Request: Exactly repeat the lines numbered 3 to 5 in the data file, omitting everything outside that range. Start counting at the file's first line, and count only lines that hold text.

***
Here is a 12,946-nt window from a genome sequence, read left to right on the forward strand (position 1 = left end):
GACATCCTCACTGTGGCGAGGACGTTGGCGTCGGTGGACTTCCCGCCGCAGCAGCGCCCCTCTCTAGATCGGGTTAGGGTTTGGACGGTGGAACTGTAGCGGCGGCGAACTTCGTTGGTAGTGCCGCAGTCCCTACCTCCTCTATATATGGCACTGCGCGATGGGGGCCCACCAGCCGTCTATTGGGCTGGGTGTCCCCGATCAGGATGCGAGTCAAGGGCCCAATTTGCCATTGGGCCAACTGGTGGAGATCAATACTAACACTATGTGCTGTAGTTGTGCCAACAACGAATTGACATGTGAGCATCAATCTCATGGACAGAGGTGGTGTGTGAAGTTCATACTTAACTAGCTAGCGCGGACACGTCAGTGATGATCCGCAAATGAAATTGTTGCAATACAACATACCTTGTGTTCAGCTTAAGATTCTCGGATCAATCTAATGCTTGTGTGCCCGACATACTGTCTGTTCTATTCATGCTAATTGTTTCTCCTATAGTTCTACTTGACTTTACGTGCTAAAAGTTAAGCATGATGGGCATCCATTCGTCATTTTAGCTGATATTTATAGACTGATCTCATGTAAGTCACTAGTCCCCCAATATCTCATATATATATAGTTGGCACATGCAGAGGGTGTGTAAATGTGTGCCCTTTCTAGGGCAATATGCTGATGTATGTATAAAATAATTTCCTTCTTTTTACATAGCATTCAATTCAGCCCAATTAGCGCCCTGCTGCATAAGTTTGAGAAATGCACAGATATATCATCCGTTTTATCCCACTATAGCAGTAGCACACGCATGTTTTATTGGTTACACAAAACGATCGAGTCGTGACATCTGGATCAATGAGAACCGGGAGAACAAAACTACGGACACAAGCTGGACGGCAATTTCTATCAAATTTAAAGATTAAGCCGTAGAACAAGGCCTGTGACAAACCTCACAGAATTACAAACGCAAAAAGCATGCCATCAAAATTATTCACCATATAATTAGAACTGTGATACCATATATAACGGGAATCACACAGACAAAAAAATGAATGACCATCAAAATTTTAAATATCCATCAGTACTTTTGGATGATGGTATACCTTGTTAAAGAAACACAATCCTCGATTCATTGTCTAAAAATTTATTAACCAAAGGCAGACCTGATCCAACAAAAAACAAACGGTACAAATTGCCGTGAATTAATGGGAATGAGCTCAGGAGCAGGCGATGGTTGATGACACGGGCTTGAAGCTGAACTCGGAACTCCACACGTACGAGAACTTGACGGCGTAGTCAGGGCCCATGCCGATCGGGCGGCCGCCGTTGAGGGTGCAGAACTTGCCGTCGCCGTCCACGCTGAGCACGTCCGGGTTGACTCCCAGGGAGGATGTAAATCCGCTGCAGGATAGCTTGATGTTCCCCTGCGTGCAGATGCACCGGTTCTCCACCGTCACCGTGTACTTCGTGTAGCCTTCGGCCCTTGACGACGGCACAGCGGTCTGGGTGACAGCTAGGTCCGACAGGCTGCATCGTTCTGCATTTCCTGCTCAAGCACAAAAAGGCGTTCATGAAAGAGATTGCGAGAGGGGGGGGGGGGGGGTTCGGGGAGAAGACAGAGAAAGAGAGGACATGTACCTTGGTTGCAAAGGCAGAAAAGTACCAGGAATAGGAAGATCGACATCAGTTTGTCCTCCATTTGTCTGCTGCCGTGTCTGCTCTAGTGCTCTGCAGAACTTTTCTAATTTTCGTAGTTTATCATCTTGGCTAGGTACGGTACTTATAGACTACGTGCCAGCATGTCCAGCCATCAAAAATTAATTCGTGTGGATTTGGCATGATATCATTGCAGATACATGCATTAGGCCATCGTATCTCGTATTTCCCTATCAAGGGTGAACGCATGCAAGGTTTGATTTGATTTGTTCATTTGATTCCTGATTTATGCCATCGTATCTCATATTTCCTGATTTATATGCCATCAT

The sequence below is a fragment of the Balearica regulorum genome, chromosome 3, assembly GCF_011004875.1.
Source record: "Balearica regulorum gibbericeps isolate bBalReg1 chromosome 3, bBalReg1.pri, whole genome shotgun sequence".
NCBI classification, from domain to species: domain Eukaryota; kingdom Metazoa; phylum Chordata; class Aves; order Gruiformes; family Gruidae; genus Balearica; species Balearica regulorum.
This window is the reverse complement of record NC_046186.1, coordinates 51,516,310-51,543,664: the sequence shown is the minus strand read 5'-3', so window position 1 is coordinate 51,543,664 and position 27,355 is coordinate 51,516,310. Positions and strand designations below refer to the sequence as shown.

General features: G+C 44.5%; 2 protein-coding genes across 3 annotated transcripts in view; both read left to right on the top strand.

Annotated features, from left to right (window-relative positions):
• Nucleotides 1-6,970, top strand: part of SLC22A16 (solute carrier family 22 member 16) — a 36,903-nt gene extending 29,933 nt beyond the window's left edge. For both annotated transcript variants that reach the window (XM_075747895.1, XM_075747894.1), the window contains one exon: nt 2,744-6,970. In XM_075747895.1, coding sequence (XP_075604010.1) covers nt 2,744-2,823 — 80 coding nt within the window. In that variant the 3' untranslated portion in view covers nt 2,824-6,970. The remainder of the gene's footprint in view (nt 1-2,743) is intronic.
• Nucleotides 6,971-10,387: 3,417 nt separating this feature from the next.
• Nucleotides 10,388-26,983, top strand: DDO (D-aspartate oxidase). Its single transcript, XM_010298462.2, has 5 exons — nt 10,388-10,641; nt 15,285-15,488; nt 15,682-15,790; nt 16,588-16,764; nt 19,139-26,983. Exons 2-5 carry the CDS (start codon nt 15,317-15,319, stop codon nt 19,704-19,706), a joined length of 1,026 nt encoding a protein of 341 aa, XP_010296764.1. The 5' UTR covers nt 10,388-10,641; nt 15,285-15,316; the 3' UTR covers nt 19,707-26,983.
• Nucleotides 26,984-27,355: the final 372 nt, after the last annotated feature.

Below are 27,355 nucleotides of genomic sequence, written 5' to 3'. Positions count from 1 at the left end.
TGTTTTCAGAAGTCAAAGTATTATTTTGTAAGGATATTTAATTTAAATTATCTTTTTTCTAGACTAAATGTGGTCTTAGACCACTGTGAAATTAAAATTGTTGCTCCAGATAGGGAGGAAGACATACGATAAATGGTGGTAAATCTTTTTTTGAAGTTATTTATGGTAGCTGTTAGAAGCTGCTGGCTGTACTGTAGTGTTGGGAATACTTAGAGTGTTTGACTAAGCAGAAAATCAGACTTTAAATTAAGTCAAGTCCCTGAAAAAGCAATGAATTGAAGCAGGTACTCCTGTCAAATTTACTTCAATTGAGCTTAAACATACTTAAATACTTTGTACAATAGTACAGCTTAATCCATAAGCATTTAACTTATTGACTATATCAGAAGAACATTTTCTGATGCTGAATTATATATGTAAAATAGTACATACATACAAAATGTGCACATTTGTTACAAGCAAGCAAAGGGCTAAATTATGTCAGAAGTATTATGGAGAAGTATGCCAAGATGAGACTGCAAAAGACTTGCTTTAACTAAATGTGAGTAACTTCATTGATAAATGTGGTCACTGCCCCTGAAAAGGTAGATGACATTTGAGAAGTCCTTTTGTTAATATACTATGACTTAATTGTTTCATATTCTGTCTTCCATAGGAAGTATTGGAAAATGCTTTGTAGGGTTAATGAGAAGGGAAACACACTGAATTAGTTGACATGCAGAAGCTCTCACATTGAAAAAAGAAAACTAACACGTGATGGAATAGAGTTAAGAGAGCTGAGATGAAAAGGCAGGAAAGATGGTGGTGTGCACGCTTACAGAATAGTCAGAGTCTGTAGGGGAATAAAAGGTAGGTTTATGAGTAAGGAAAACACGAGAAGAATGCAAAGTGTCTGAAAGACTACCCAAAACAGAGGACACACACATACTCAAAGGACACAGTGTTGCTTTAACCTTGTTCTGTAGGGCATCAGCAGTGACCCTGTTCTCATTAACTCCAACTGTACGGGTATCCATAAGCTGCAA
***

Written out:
The sequence below is a fragment of the Balearica regulorum genome, chromosome 3, assembly GCF_011004875.1.
Source record: "Balearica regulorum gibbericeps isolate bBalReg1 chromosome 3, bBalReg1.pri, whole genome shotgun sequence".
NCBI classification, from domain to species: domain Eukaryota; kingdom Metazoa; phylum Chordata; class Aves; order Gruiformes; family Gruidae; genus Balearica; species Balearica regulorum.